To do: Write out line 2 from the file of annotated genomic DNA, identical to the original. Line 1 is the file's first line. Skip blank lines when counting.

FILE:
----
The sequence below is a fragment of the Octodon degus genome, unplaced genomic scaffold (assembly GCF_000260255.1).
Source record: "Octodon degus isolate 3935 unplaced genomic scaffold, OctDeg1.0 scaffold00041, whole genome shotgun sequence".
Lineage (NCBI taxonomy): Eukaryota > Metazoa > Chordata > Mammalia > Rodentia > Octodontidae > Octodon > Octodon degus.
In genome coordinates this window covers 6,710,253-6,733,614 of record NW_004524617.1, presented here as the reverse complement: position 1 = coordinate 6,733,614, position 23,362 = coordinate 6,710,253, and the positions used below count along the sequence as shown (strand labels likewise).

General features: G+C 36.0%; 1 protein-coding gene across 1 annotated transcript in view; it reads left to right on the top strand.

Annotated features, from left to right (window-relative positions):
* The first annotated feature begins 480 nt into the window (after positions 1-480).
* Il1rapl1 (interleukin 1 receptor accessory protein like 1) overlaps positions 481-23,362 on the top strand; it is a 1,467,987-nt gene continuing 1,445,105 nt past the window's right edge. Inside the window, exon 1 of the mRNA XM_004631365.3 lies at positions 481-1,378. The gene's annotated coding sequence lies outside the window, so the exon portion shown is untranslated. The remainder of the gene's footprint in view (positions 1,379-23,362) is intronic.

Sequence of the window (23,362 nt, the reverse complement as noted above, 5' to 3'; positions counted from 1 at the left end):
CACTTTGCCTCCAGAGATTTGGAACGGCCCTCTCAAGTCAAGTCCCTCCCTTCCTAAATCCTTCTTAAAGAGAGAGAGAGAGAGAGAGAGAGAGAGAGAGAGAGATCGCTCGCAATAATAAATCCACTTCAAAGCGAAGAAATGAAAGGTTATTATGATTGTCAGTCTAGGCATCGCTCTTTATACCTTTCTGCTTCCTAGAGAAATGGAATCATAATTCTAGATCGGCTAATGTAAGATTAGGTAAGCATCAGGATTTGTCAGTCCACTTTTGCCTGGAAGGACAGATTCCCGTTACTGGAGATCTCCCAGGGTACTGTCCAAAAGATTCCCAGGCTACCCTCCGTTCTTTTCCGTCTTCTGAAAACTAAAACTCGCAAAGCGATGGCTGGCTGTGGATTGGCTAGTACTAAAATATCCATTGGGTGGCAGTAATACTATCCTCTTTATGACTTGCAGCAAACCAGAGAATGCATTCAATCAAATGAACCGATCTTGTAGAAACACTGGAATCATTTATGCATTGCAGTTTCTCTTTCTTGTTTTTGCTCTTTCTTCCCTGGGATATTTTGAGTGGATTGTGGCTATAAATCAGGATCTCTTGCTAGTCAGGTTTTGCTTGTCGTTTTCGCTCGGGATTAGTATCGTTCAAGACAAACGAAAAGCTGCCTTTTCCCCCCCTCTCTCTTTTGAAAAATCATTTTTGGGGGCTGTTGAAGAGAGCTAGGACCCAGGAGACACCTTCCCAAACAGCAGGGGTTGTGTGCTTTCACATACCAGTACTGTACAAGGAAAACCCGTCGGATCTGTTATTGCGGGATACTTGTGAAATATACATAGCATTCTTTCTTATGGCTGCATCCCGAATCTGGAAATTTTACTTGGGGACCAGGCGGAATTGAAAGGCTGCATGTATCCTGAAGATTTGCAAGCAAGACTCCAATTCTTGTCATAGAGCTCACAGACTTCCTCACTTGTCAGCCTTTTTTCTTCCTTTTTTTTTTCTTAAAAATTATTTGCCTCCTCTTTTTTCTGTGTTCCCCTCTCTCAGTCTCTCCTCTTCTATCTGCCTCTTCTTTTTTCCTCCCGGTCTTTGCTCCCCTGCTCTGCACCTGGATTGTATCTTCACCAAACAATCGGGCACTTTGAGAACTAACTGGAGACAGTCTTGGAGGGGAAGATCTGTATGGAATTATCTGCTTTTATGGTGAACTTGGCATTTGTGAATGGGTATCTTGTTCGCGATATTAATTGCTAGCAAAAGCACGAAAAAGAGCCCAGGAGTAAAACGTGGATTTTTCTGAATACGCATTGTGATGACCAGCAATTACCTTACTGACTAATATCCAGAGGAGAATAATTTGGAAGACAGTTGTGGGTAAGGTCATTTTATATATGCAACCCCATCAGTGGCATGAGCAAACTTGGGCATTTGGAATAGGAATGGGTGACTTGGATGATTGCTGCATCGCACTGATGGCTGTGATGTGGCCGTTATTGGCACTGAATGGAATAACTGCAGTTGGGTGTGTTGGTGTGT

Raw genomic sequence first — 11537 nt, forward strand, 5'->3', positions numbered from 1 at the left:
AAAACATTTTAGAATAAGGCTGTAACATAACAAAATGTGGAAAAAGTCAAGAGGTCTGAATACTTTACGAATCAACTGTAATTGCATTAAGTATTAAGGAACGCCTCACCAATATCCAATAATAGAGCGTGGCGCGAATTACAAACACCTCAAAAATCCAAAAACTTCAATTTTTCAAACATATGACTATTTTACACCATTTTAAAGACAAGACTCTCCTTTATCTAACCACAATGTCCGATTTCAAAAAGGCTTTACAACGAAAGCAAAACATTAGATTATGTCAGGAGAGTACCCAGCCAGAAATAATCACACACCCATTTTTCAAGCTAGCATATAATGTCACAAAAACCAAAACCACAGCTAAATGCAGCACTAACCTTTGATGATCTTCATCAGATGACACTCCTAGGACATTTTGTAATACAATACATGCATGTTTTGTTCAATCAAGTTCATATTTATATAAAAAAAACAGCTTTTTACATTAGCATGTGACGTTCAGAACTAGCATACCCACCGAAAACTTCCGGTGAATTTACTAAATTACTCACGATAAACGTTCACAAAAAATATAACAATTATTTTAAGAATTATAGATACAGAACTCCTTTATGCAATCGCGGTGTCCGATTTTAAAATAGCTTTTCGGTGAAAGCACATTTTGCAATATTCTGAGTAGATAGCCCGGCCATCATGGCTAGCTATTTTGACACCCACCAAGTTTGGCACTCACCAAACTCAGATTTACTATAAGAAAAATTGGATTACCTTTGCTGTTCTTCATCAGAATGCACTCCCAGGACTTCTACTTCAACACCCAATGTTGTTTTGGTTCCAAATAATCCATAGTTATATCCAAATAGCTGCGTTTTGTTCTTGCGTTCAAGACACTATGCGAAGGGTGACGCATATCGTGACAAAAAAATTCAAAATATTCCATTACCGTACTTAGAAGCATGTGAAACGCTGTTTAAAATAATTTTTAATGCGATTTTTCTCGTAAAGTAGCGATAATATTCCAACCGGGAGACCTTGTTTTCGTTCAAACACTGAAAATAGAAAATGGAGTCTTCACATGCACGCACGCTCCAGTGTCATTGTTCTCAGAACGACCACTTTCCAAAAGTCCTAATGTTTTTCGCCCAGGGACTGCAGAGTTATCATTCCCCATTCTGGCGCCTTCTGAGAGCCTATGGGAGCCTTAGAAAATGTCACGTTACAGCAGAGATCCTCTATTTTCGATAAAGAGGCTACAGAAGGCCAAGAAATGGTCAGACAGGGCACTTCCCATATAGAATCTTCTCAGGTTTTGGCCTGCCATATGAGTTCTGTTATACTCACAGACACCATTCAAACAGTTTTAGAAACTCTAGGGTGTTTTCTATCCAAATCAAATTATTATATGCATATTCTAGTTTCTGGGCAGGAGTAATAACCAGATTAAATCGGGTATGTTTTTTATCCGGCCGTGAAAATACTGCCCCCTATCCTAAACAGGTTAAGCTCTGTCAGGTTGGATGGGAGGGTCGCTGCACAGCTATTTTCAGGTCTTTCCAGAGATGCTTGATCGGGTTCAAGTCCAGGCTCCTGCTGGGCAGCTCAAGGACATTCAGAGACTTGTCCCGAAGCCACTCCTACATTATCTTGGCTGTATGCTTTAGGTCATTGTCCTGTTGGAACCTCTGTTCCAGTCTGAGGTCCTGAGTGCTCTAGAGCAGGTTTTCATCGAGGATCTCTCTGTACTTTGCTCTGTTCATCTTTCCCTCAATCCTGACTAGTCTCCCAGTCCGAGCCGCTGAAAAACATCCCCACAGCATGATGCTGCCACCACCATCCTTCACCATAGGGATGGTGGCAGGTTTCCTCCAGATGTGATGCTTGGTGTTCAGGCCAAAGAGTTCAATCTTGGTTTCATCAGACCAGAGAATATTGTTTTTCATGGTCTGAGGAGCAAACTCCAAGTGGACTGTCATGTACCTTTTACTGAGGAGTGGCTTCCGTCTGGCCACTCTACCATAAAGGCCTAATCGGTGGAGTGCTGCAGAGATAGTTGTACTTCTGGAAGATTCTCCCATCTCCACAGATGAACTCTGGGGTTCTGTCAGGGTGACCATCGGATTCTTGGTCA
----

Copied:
Source record: "Octodon degus isolate 3935 unplaced genomic scaffold, OctDeg1.0 scaffold00041, whole genome shotgun sequence".